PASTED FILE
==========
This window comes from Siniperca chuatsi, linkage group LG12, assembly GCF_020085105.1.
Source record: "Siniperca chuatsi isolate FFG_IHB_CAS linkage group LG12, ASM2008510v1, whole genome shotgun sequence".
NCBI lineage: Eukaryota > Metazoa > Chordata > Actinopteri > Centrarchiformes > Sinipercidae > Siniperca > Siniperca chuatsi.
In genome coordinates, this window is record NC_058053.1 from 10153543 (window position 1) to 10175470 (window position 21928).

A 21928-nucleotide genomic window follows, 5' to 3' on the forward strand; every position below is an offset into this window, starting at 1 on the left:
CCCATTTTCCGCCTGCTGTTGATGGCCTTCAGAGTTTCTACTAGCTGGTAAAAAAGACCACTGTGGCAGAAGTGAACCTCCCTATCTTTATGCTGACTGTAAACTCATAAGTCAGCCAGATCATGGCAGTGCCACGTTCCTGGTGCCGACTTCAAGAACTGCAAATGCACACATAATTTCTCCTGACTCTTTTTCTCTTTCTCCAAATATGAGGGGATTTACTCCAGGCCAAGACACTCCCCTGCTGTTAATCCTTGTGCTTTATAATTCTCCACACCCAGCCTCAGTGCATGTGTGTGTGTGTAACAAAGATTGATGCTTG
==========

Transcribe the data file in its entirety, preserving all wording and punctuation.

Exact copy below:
This window comes from Siniperca chuatsi, linkage group LG12, assembly GCF_020085105.1.
Source record: "Siniperca chuatsi isolate FFG_IHB_CAS linkage group LG12, ASM2008510v1, whole genome shotgun sequence".
NCBI lineage: Eukaryota > Metazoa > Chordata > Actinopteri > Centrarchiformes > Sinipercidae > Siniperca > Siniperca chuatsi.
In genome coordinates, this window is record NC_058053.1 from 10153543 (window position 1) to 10175470 (window position 21928).

A 21928-nucleotide genomic window follows, 5' to 3' on the forward strand; every position below is an offset into this window, starting at 1 on the left:
CCCATTTTCCGCCTGCTGTTGATGGCCTTCAGAGTTTCTACTAGCTGGTAAAAAAGACCACTGTGGCAGAAGTGAACCTCCCTATCTTTATGCTGACTGTAAACTCATAAGTCAGCCAGATCATGGCAGTGCCACGTTCCTGGTGCCGACTTCAAGAACTGCAAATGCACACATAATTTCTCCTGACTCTTTTTCTCTTTCTCCAAATATGAGGGGATTTACTCCAGGCCAAGACACTCCCCTGCTGTTAATCCTTGTGCTTTATAATTCTCCACACCCAGCCTCAGTGCATGTGTGTGTGTGTAACAAAGATTGATGCTTG